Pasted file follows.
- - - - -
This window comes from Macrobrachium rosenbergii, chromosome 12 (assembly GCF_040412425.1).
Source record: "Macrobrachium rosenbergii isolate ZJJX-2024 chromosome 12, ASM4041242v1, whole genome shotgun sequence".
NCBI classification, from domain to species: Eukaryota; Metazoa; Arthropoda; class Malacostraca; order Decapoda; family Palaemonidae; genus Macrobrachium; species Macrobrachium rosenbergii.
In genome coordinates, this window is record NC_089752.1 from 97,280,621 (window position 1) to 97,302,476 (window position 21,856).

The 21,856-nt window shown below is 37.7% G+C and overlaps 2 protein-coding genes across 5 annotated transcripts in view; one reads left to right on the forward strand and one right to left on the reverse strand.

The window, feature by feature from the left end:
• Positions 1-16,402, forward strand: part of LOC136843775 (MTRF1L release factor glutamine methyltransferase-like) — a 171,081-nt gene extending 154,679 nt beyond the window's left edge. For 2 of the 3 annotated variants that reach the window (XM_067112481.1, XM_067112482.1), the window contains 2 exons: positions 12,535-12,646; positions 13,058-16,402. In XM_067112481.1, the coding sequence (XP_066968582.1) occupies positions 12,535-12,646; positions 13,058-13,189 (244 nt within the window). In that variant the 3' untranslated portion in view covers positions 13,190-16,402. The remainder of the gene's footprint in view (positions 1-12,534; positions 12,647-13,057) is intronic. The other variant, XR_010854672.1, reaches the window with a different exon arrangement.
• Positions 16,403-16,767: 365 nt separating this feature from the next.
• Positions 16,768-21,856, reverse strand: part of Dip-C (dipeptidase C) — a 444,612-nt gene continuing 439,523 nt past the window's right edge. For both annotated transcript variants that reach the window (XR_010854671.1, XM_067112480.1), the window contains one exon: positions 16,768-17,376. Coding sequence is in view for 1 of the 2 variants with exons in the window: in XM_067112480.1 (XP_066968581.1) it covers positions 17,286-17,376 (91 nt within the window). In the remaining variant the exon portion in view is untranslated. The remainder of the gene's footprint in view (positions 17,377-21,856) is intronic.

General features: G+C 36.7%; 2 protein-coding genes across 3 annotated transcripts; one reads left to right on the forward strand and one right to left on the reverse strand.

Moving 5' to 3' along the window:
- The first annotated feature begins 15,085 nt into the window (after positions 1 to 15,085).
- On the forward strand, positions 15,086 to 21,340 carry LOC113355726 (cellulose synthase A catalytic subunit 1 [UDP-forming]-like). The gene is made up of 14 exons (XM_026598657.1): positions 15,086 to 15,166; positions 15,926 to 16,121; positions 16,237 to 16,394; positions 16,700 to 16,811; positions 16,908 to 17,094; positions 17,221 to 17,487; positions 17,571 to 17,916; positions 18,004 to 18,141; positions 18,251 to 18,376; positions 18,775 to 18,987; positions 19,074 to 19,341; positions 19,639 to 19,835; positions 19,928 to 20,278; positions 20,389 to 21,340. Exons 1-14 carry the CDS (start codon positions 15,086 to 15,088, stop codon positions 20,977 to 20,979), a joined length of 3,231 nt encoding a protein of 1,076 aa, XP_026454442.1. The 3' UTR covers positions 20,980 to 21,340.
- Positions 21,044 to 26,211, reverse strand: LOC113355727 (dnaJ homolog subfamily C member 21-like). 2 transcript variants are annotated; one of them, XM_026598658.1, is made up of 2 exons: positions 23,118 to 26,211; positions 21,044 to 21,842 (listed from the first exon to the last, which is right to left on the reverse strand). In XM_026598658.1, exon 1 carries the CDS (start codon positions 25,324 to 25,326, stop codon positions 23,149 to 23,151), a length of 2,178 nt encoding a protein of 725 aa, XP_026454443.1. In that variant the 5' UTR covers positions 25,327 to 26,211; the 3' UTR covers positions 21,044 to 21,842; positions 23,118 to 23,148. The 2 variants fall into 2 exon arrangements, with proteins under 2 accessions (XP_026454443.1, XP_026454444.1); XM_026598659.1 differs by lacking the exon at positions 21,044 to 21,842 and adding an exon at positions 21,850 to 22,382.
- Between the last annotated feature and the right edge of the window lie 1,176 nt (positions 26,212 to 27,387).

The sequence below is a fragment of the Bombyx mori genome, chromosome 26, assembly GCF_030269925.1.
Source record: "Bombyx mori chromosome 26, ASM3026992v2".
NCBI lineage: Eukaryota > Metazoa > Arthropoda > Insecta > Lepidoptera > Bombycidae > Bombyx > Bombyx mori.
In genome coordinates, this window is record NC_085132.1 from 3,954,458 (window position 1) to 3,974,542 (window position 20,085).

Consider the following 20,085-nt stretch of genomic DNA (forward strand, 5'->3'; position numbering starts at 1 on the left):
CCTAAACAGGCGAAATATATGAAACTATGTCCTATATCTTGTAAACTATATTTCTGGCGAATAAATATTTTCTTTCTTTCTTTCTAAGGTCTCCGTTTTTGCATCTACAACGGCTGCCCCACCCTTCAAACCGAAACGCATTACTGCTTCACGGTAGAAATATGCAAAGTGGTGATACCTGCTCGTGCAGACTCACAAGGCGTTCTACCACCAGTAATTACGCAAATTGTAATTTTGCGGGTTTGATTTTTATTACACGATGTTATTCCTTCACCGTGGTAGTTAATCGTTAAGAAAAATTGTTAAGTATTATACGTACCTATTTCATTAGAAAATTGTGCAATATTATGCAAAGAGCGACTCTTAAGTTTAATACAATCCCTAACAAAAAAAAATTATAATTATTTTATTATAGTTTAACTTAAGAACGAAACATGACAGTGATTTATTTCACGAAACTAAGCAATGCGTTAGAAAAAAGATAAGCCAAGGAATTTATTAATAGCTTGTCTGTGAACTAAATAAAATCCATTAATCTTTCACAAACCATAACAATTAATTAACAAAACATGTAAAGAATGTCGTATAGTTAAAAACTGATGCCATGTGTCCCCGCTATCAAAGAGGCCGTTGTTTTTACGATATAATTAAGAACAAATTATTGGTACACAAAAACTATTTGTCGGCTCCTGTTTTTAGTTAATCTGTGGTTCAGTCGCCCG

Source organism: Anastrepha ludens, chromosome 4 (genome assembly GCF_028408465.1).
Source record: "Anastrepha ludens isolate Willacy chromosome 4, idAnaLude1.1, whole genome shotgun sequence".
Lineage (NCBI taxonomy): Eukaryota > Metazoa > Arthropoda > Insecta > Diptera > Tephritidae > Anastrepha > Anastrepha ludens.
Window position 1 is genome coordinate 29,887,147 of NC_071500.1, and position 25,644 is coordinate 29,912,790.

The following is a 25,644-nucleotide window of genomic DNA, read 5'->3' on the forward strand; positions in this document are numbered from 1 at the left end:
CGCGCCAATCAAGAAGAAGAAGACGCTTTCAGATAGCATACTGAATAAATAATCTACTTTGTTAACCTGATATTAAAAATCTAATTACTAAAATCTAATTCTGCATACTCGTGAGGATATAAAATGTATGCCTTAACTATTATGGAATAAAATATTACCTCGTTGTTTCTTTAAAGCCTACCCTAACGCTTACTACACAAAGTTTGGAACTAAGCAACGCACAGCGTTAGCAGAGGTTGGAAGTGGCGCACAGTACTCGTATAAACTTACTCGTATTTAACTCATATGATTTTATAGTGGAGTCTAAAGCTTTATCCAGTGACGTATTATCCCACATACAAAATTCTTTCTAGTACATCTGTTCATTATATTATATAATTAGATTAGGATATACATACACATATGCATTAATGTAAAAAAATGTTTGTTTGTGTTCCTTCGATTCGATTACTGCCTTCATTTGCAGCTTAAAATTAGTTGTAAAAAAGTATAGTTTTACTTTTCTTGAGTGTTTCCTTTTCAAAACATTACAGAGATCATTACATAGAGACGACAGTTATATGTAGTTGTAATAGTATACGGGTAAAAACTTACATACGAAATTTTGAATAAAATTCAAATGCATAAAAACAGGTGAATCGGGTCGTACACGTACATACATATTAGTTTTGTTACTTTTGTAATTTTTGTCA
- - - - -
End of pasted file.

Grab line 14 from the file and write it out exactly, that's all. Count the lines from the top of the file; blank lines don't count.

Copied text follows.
- Positions 21,044 to 26,211, reverse strand: LOC113355727 (dnaJ homolog subfamily C member 21-like). 2 transcript variants are annotated; one of them, XM_026598658.1, is made up of 2 exons: positions 23,118 to 26,211; positions 21,044 to 21,842 (listed from the first exon to the last, which is right to left on the reverse strand). In XM_026598658.1, exon 1 carries the CDS (start codon positions 25,324 to 25,326, stop codon positions 23,149 to 23,151), a length of 2,178 nt encoding a protein of 725 aa, XP_026454443.1. In that variant the 5' UTR covers positions 25,327 to 26,211; the 3' UTR covers positions 21,044 to 21,842; positions 23,118 to 23,148. The 2 variants fall into 2 exon arrangements, with proteins under 2 accessions (XP_026454443.1, XP_026454444.1); XM_026598659.1 differs by lacking the exon at positions 21,044 to 21,842 and adding an exon at positions 21,850 to 22,382.